At the end of 2002, my portfolio manager asked me to come into the CFO's office. "I need you to sign this," he said. My hedge fund had received an inquiry from the SEC on a particular stock we bought that I traded. The security in question had been upgraded just minutes after I purchased it. Ironically the broker I bought it from was the same broker who upgraded the stock. Sounded fishy to me … and my signature was confirmation we had no previous knowledge of the research call.
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I legitimately hadn't done anything wrong — well, at least on this particular trade. As I signed the document, I got an uneasy feeling. Perhaps it was the waters I was swimming in. But playing it fast and loose seemed almost commonplace. As I slowly walked back to my desk I had visions of orange jumpsuits and barbwire electrical fences. The fear took over.
I never went to prison. But for some; their worst fear becomes a reality.
Recently I spoke with Mike Kimelman, who co-founded Incremental Capital, a proprietary-trading firm. On a November day at 5:30 a.m., he was greeted by a half-dozen federal agents with German Shepherds. His then-wife and children were sequestered in the master bedroom while he was charged for conspiracy and illegally trading shares of 3Com in 2007.
"The fear never goes away, it was just a debilitating low-level constant that ate away at my psyche and my overall being," Kimelman said about awaiting his trial.
His role was minimal enough that prosecutors offered him a deal shortly after his arrest in 2009. That means he could have avoided prison time by accepting the plea deal and probation. But, like many people who think they can fight it, he rejected the offer and took his case to trial. That decision landed him in prison. He served 21 months.
A lot of people think when white-collar criminals get convicted; they go to a prison lite, or as some like to call it "Club Fed," a play on Club Med. But Kimelman says prison wasn't easy.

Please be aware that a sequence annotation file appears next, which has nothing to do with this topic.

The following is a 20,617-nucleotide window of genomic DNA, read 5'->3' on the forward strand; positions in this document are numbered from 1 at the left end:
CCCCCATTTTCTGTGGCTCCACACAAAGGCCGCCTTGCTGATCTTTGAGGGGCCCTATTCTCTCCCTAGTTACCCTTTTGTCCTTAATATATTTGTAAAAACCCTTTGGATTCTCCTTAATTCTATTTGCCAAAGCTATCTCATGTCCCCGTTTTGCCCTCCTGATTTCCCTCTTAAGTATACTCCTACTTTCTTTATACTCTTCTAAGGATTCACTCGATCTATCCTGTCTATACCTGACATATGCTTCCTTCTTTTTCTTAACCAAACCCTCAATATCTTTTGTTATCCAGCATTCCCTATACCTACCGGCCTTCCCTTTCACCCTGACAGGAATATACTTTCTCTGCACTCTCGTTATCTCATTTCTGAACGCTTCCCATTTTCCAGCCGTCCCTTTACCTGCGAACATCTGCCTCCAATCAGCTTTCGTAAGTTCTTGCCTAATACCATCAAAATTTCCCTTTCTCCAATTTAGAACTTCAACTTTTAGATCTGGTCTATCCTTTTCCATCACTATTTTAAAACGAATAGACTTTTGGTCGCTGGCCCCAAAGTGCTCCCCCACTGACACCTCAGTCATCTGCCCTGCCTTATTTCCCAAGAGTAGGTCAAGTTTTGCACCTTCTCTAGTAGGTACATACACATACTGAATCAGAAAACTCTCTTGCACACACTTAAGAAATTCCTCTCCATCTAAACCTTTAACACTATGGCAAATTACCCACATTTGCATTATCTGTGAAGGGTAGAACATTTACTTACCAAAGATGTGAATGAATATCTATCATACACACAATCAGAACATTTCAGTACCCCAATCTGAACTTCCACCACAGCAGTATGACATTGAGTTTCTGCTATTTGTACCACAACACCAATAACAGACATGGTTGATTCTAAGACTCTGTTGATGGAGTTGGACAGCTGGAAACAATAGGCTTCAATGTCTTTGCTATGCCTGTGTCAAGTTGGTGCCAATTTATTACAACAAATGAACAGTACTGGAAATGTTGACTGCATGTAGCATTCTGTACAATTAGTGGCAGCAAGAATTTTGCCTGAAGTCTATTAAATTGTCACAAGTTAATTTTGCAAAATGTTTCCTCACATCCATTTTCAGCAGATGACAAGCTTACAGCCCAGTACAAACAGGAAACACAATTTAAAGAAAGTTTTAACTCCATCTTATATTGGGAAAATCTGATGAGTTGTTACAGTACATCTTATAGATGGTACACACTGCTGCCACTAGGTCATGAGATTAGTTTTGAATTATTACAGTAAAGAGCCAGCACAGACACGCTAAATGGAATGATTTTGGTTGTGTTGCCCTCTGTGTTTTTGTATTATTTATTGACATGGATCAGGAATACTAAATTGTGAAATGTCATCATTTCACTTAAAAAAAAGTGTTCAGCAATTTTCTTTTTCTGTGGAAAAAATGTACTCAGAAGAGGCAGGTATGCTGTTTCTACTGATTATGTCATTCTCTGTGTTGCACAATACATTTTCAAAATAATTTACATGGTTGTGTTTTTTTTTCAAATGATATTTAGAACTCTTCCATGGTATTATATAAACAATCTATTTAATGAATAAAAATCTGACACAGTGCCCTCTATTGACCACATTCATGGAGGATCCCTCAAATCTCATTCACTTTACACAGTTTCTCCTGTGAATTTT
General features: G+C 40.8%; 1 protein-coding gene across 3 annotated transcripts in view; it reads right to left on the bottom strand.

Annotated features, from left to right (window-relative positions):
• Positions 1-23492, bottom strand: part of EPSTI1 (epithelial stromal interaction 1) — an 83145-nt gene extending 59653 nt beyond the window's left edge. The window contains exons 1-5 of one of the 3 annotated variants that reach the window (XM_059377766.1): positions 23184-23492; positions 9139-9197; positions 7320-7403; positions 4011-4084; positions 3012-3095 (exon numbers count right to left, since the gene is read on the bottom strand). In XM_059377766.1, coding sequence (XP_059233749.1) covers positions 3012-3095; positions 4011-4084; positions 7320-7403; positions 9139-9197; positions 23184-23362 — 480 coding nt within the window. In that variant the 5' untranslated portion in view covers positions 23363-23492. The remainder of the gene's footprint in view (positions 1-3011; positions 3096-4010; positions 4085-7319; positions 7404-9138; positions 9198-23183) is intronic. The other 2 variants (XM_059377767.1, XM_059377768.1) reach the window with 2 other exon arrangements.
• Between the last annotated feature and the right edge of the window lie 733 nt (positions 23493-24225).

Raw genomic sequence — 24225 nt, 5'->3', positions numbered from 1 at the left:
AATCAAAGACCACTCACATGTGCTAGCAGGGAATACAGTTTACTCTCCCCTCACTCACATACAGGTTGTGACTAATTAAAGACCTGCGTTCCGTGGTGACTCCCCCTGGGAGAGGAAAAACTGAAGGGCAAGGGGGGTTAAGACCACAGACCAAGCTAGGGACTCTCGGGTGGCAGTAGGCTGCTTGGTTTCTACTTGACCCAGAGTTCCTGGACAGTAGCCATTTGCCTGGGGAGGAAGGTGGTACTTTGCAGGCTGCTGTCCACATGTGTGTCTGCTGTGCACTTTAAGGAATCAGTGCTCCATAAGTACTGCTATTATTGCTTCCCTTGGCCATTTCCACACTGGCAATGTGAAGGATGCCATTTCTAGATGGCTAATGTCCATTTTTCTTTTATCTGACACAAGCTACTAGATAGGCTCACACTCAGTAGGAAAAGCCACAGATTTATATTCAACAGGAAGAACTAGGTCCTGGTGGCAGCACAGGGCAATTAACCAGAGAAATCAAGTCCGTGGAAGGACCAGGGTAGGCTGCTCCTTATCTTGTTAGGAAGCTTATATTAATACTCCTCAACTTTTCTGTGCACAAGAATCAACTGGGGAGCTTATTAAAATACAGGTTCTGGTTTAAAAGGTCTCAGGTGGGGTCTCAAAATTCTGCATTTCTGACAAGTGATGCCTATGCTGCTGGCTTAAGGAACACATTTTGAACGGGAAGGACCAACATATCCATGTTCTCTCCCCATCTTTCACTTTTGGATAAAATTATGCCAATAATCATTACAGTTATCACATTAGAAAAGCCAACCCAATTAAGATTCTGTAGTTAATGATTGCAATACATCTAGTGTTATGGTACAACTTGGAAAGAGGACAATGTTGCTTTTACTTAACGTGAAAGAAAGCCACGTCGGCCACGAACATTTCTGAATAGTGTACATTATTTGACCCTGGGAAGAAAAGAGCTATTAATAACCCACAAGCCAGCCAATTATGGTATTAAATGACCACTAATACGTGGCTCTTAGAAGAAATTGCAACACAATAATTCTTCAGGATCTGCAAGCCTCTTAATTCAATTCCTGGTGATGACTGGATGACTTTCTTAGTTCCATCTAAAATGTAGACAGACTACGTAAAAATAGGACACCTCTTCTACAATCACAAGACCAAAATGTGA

"A guy on the inside who blamed me for his conviction did everything possible to jack my time, from putting a bounty on me to bragging to the other inmates that he had hired someone on the outside to rape my 8-year-old daughter, and then promised he would rape her again personally when he got out," Kimelman said. "From a societal point of view, I learned what an abject disgrace our prison system is (really the entire criminal-justice system). While I get that it's supposed to be punitive, I find it hard to believe that the American public would allow it to exist in its present state if they knew what it was like."
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I also corresponded with Stephen Maiden, who is on his way to prison. He was recently sentenced to seven years for securities fraud as well as ordered to pay restitution. He founded Maiden Capital Opportunity Fund in 2006. His charges sound more like a Ponzi scheme than insider trading. He faced up to 20 years for costing investors at least $8.9 million.
"My biggest fears are about being away from my family. How it will impact them. There is no road map for this stuff. This is the collateral damage I never envisioned when I made some selfish, delusional decisions years ago that led down the wrong path," Maiden said via email.
Those two cases are like comparing former Galleon Group founder Raj Rajaratnam to Bernie Madoff. There's a big difference. Insider trading isn't as easy to define as a Ponzi scheme.
And a clear line has been drawn in the sand pre- and post-arrest of Rajaratnam, who was found guilty on 14 counts of conspiracy and securities fraud in 2011. He was sentenced to 11 years in prison. "The entire industry is (was) based on the flow of information. There's a huge difference between hearing fourth-hand that CSCO might get upgraded to Raj getting a call directly from a Goldman Sachs board member. One is an unverifiable rumor, the other is a breach," Kimelman said.
A fourth-hand rumor is very common on Wall Street. I know from my own experience there was an endless flow of rumors, potential takeovers, upgrades, downgrades and whispers all around. You never really knew what was legit. But the ambiguity of what was considered insider trading always cast a shadow of wrongdoing. It wasn't easy to figure out.
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"As a former M&A lawyer, I had studied the field extensively and it had been drilled into my head what was permitted and what wasn't. As long as you didn't know (or shouldn't know) the info you were hearing was coming from someone breaching a fiduciary duty, it was playable," Kimelman said. And it's true — those are the rules, but it doesn't come without worry.
Fear not only tortures those who partake in insider trading; it also acts as a deterrent to commit the crime. And when you hear stories like Mike Kimelman's, it makes you wonder: How close are you to going prison?